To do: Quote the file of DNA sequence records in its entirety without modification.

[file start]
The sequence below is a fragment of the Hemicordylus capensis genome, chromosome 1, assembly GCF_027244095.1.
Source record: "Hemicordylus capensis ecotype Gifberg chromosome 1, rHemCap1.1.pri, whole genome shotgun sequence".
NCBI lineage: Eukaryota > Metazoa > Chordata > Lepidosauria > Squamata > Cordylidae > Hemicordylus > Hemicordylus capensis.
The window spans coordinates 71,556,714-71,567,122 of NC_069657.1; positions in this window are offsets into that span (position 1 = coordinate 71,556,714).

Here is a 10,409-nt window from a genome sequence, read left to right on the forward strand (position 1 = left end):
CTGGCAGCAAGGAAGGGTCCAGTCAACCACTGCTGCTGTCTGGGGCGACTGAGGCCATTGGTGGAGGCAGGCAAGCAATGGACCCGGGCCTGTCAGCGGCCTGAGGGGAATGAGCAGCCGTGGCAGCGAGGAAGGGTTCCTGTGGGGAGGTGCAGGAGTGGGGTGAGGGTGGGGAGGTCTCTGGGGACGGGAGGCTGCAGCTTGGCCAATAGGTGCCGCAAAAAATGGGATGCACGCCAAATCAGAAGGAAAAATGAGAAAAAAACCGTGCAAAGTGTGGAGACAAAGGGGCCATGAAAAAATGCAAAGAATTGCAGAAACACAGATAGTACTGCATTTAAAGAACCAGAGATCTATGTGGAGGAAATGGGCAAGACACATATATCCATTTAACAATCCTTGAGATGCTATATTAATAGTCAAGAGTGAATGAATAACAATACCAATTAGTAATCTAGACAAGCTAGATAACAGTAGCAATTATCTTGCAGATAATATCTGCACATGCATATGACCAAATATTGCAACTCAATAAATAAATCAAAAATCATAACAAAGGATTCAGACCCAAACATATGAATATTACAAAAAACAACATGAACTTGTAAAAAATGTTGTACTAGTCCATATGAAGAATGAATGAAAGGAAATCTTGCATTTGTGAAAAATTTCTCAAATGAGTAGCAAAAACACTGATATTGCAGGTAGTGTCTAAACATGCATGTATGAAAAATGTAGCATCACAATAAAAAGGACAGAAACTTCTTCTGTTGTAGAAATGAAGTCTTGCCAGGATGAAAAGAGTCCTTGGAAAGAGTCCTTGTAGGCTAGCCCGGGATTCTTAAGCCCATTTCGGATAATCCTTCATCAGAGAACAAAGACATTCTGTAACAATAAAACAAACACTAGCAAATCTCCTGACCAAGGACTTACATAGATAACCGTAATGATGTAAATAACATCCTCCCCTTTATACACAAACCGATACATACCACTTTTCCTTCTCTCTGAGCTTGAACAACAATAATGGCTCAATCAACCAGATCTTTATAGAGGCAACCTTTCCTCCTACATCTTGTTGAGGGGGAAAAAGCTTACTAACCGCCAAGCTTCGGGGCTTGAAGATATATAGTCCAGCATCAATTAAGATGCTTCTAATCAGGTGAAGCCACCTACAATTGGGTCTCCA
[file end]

The sequence below is a fragment of the Hemicordylus capensis genome, chromosome 1, assembly GCF_027244095.1.
Source record: "Hemicordylus capensis ecotype Gifberg chromosome 1, rHemCap1.1.pri, whole genome shotgun sequence".
NCBI lineage: Eukaryota > Metazoa > Chordata > Lepidosauria > Squamata > Cordylidae > Hemicordylus > Hemicordylus capensis.
The window spans coordinates 71,556,714-71,567,122 of NC_069657.1; positions in this window are offsets into that span (position 1 = coordinate 71,556,714).

Here is a 10,409-nt window from a genome sequence, read left to right on the forward strand (position 1 = left end):
CTGGCAGCAAGGAAGGGTCCAGTCAACCACTGCTGCTGTCTGGGGCGACTGAGGCCATTGGTGGAGGCAGGCAAGCAATGGACCCGGGCCTGTCAGCGGCCTGAGGGGAATGAGCAGCCGTGGCAGCGAGGAAGGGTTCCTGTGGGGAGGTGCAGGAGTGGGGTGAGGGTGGGGAGGTCTCTGGGGACGGGAGGCTGCAGCTTGGCCAATAGGTGCCGCAAAAAATGGGATGCACGCCAAATCAGAAGGAAAAATGAGAAAAAAACCGTGCAAAGTGTGGAGACAAAGGGGCCATGAAAAAATGCAAAGAATTGCAGAAACACAGATAGTACTGCATTTAAAGAACCAGAGATCTATGTGGAGGAAATGGGCAAGACACATATATCCATTTAACAATCCTTGAGATGCTATATTAATAGTCAAGAGTGAATGAATAACAATACCAATTAGTAATCTAGACAAGCTAGATAACAGTAGCAATTATCTTGCAGATAATATCTGCACATGCATATGACCAAATATTGCAACTCAATAAATAAATCAAAAATCATAACAAAGGATTCAGACCCAAACATATGAATATTACAAAAAACAACATGAACTTGTAAAAAATGTTGTACTAGTCCATATGAAGAATGAATGAAAGGAAATCTTGCATTTGTGAAAAATTTCTCAAATGAGTAGCAAAAACACTGATATTGCAGGTAGTGTCTAAACATGCATGTATGAAAAATGTAGCATCACAATAAAAAGGACAGAAACTTCTTCTGTTGTAGAAATGAAGTCTTGCCAGGATGAAAAGAGTCCTTGGAAAGAGTCCTTGTAGGCTAGCCCGGGATTCTTAAGCCCATTTCGGATAATCCTTCATCAGAGAACAAAGACATTCTGTAACAATAAAACAAACACTAGCAAATCTCCTGACCAAGGACTTACATAGATAACCGTAATGATGTAAATAACATCCTCCCCTTTATACACAAACCGATACATACCACTTTTCCTTCTCTCTGAGCTTGAACAACAATAATGGCTCAATCAACCAGATCTTTATAGAGGCAACCTTTCCTCCTACATCTTGTTGAGGGGGAAAAAGCTTACTAACCGCCAAGCTTCGGGGCTTGAAGATATATAGTCCAGCATCAATTAAGATGCTTCTAATCAGGTGAAGCCACCTACAATTGGGTCTCCA